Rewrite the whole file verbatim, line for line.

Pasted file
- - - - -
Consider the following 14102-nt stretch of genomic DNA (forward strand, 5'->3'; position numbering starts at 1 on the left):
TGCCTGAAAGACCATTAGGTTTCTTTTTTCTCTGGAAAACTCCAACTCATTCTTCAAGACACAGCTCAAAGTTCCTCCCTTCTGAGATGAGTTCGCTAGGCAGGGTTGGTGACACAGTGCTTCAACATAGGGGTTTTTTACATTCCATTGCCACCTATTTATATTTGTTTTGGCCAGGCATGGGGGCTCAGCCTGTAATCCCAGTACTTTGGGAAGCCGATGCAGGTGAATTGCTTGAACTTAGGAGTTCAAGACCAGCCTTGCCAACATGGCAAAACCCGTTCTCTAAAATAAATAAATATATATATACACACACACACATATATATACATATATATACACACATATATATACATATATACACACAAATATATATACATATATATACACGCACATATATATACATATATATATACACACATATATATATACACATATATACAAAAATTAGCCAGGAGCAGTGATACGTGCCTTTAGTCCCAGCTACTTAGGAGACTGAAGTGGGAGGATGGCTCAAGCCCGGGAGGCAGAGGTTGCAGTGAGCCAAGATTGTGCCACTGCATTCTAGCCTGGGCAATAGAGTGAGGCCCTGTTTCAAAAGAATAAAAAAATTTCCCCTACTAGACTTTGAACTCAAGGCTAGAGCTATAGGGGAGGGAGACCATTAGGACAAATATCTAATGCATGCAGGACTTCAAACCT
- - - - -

Consider the following 14102-nt stretch of genomic DNA (forward strand, 5'->3'; position numbering starts at 1 on the left):
TGCCTGAAAGACCATTAGGTTTCTTTTTTCTCTGGAAAACTCCAACTCATTCTTCAAGACACAGCTCAAAGTTCCTCCCTTCTGAGATGAGTTCGCTAGGCAGGGTTGGTGACACAGTGCTTCAACATAGGGGTTTTTTACATTCCATTGCCACCTATTTATATTTGTTTTGGCCAGGCATGGGGGCTCAGCCTGTAATCCCAGTACTTTGGGAAGCCGATGCAGGTGAATTGCTTGAACTTAGGAGTTCAAGACCAGCCTTGCCAACATGGCAAAACCCGTTCTCTAAAATAAATAAATATATATATACACACACACACATATATATACATATATATACACACATATATATACATATATACACACAAATATATATACATATATATACACGCACATATATATACATATATATATACACACATATATATATACACATATATACAAAAATTAGCCAGGAGCAGTGATACGTGCCTTTAGTCCCAGCTACTTAGGAGACTGAAGTGGGAGGATGGCTCAAGCCCGGGAGGCAGAGGTTGCAGTGAGCCAAGATTGTGCCACTGCATTCTAGCCTGGGCAATAGAGTGAGGCCCTGTTTCAAAAGAATAAAAAAATTTCCCCTACTAGACTTTGAACTCAAGGCTAGAGCTATAGGGGAGGGAGACCATTAGGACAAATATCTAATGCATGCAGGACTTCAAACCT